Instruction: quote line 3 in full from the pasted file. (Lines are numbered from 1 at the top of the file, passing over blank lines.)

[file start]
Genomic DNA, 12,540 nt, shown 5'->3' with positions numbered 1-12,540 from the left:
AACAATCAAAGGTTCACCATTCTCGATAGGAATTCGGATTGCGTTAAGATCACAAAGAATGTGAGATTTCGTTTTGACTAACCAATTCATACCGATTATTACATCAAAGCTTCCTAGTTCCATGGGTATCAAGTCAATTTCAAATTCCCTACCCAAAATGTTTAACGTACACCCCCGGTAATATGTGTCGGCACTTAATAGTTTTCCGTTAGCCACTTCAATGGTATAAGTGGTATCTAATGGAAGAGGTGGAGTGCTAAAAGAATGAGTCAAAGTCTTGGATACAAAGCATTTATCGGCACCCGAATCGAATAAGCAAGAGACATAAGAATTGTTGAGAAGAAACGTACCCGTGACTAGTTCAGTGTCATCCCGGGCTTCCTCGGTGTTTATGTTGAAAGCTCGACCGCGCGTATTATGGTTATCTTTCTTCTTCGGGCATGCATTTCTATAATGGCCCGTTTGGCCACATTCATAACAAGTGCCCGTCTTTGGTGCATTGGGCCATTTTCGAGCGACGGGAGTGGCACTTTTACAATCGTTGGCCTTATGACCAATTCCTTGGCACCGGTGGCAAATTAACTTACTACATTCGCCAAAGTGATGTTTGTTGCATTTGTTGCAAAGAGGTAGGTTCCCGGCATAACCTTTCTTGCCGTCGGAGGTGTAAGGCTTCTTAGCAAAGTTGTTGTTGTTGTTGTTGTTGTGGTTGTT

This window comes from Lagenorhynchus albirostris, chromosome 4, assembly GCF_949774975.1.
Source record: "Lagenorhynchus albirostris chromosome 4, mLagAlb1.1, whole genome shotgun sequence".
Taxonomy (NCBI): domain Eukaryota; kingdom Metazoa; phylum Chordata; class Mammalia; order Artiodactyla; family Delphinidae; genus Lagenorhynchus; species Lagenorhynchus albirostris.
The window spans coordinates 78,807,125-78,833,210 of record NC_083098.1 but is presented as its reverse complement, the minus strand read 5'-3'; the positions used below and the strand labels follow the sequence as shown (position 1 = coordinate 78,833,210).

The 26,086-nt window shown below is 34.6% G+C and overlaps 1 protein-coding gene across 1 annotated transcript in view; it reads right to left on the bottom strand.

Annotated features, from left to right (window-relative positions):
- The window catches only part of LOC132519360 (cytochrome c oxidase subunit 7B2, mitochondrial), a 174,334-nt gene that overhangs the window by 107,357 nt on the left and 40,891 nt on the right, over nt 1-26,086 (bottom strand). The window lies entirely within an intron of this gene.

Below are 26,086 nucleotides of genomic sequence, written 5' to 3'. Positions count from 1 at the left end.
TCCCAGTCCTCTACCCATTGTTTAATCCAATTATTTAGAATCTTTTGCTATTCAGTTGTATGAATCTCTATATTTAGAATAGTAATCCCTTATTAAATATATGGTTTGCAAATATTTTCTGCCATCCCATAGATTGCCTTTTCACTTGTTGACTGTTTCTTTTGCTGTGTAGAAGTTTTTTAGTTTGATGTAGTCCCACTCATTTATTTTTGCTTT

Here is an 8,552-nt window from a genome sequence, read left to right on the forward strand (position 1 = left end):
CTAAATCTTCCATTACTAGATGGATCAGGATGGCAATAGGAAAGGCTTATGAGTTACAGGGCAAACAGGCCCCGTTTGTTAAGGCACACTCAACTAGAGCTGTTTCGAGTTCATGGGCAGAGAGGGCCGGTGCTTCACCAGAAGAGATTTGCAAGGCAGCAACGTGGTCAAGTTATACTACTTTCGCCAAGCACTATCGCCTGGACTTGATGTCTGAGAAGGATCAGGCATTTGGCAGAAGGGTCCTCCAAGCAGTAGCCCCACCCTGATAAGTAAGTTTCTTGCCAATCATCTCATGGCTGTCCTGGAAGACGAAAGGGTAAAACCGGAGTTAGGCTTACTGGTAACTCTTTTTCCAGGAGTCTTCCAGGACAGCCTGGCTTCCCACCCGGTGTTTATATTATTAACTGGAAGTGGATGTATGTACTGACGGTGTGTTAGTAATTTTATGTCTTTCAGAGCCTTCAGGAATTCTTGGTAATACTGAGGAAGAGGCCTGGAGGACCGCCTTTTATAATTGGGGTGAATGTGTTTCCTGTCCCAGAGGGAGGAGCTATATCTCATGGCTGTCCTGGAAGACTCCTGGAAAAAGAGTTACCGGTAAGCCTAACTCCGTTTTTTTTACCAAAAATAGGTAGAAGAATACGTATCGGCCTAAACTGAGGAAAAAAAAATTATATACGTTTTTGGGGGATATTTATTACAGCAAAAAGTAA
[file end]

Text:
This window comes from Lagenorhynchus albirostris, chromosome 4, assembly GCF_949774975.1.